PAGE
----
How to financially cope with COVID-19’s economic impacts if you’ve been made redundant or taken a pay cut

How to financially cope with COVID-19’s economic impacts if you’ve been made redundant or taken a pay cut

2020 hasn’t been smooth sailing especially for those who have lost their jobs or have suffered a pay cut. Australian financial adviser Helen Baker, shares her best budgeting tips for those feeling the financial wrath of COVID-19.

Recently my husband lost his job due to Coronavirus. While technically he is still employed, he has been stood down indefinitely – and he works for an airline, so things aren’t exactly looking rosy. More worrying is that while we’re technically a dual-income family, his income covers most of our family expenses while I reinvest everything I earn into growing my business.

While we are fortunate enough to have an emergency fund, we don’t know how long things are going to continue as they are. This situation has forced us to look at what we are spending our money on and be a lot more deliberate about our financial decisions.

This is the step by step approach we have taken. I hope it can help you too.

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Know your numbers

If you don’t already have a budget, now is the time to start. My first step was to get clear on the numbers. Work out what your new reduced income will be and then go through all your expenses to work out where you can cut or reduce. If you don’t already have a budget, start by going through your last few months transaction history and work out exactly what you regularly spend money on.

In our case, we are living off Job Keeper payments and have worked out a monthly amount that we can draw down from our savings to meet some of the shortfall for the next six months or so.

Focus on the essentials

I freely admit that before COVID-19 I thought everything on my budget was essential – but as it turns out there were a lot of areas where we could cut down. Our personal discretionary budgets have been cut in half now. You might decide to get rid of yours entirely until this crisis is over, but work out what you can afford personally.

Once you’ve cut from your discretionary budget, work out where you may be able to save on your fixed expenses. We have reduced our mortgage repayments to the minimum amount, but if you qualify you may be able to ask the bank for a “repayment holiday”. If you’re a renter, you may be able to negotiate a short-term rent reduction with your landlord. And many states are giving vouchers to help those in hardship cover their gas and electricity bills.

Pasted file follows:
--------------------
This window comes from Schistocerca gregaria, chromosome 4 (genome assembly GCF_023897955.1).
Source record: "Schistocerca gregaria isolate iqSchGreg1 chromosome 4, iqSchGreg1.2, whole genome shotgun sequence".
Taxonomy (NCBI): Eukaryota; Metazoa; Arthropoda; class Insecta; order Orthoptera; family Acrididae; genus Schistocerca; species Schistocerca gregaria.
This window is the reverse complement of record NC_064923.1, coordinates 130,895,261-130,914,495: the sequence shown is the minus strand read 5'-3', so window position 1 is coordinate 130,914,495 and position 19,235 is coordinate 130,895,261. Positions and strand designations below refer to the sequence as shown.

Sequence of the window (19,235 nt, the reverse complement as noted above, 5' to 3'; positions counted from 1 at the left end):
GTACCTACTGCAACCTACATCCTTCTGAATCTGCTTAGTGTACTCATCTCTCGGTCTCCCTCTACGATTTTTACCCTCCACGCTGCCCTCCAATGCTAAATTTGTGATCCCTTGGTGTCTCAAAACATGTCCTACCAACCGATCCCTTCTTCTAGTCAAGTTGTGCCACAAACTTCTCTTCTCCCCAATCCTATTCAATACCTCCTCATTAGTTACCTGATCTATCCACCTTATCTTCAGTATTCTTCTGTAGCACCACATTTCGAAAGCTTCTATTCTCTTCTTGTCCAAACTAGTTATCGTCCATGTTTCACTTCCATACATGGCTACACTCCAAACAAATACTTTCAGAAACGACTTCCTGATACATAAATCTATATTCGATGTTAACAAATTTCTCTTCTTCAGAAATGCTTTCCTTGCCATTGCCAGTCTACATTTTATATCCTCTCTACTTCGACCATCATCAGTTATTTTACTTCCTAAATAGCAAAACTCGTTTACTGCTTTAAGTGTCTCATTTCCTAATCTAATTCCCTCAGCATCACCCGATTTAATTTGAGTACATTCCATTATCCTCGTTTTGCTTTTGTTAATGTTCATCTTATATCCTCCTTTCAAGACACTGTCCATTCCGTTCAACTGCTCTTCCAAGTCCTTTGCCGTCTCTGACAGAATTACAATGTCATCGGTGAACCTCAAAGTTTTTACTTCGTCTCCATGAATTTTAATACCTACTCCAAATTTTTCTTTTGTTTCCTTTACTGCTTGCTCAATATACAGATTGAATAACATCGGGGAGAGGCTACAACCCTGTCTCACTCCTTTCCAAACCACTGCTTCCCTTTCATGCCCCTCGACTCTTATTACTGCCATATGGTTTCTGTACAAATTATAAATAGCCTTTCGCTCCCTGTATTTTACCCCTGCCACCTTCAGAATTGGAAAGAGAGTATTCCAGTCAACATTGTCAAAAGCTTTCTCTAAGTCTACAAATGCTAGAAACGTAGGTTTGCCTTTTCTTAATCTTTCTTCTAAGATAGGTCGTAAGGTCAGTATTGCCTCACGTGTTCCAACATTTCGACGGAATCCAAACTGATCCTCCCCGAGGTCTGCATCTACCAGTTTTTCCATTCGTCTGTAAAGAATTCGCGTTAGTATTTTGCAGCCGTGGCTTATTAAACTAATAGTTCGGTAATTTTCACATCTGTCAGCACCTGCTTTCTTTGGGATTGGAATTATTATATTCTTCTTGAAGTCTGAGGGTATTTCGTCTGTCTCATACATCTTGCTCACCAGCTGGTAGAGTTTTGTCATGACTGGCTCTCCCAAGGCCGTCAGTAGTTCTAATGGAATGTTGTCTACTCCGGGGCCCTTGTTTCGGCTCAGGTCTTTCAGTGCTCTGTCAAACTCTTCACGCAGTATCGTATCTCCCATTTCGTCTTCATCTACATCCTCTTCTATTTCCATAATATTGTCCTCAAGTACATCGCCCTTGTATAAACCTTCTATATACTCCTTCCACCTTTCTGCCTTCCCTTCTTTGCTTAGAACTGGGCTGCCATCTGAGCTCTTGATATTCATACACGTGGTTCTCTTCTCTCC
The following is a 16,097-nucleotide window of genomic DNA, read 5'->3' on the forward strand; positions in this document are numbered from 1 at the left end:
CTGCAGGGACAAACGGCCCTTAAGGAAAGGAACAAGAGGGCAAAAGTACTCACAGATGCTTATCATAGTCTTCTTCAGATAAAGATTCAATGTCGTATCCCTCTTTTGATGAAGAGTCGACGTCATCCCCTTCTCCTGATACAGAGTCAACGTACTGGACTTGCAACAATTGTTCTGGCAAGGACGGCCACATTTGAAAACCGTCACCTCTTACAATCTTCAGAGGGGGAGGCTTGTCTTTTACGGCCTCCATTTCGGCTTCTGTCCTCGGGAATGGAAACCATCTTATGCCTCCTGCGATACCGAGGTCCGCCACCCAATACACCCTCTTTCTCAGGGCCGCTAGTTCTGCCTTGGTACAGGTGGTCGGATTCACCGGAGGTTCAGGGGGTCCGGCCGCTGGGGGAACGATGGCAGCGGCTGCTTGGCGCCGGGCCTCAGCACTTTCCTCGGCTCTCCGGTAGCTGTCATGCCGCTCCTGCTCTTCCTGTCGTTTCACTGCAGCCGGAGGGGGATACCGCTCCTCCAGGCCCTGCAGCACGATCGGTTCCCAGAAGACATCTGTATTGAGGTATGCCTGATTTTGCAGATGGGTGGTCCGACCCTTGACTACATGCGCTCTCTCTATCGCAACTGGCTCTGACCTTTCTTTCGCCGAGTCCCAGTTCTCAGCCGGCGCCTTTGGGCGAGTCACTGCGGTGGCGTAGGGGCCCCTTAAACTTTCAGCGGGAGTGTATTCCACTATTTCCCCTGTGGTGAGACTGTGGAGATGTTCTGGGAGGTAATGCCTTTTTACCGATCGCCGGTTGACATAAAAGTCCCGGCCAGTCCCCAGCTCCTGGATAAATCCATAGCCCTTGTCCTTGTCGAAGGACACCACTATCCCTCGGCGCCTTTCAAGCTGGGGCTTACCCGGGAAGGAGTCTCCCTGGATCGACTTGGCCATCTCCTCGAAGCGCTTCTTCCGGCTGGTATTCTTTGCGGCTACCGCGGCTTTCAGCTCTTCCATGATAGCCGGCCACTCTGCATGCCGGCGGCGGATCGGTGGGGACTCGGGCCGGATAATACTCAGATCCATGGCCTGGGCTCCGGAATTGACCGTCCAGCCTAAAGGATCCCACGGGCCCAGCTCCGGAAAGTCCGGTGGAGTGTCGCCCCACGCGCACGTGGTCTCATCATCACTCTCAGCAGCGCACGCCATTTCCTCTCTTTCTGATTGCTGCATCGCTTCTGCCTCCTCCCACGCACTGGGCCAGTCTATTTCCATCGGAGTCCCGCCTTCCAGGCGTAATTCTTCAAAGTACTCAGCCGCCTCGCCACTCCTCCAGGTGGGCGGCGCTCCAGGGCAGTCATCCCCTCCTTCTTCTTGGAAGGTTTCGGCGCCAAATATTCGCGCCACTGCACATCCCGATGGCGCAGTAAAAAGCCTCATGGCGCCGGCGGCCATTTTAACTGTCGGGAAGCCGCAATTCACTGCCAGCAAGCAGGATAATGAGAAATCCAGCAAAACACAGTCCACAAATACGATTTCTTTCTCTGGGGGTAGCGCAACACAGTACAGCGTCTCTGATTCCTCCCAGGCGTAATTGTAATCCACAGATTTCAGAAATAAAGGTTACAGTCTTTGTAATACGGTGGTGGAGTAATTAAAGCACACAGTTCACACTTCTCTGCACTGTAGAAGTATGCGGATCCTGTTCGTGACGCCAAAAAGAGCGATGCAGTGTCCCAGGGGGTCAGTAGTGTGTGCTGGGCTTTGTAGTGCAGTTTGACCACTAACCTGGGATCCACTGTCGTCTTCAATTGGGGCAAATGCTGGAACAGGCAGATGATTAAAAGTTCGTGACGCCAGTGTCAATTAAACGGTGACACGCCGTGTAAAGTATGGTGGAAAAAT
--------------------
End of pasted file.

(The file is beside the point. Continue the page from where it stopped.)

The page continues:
If you haven’t got an emergency fund yet and you’ve got savings from the changes you’ve made, now is the time to be flowing that into an emergency fund. I can’t tell you how glad I am that we were prepared enough to have savings to draw down on during this time.

Be realistic

Normally I don’t aim for frugality. I like my little luxuries and during normal times I manage to balance that with saving and spending responsibly. But at the moment the reality is that our family is having to make sacrifices. It’s disappointing not to be able to spend on things I enjoy and it’s hard that we’re not going to be achieving the financial goals we set for ourselves this year.

But I also recognise that it’s not forever. I think understanding that this is temporary and knowing that we’re choosing to make these changes to ensure our financial security makes it easier. I hope it can for you too.

Take Action

Finally, neither my husband nor I are sitting around hoping that things will improve on their own. I am still putting everything I can into growing my business and my husband is exploring other options to earn income. I’m also recognising that this is a great opportunity for us to reassess our priorities and question the value of some of the things we previously spent (maybe even wasted) money on.

So, ask yourself what you can learn from this time and think about how you can get creative to earn more money. Now is not the time to be proud – try new things, ask for help and remember, you’ve got everything you need within you to find a way through this difficult.

Helen Baker is a financial adviser, who is also the founder of On Your Own Two Feet, a website dedicated to helping women gain financial independence.

More essential coronavirus reading:

Read up on what the government lockdown means for you, understand why Aussie doctors are up arms, be aware of the ‘hidden symptom’ of COVID-19 carriers, prepare yourself for the long-term mental health effects of the pandemic, get your sweat on at home with these free online workouts before reviving your over-washed hands with this DIY balm, and then console yourself with these unexpected joys.

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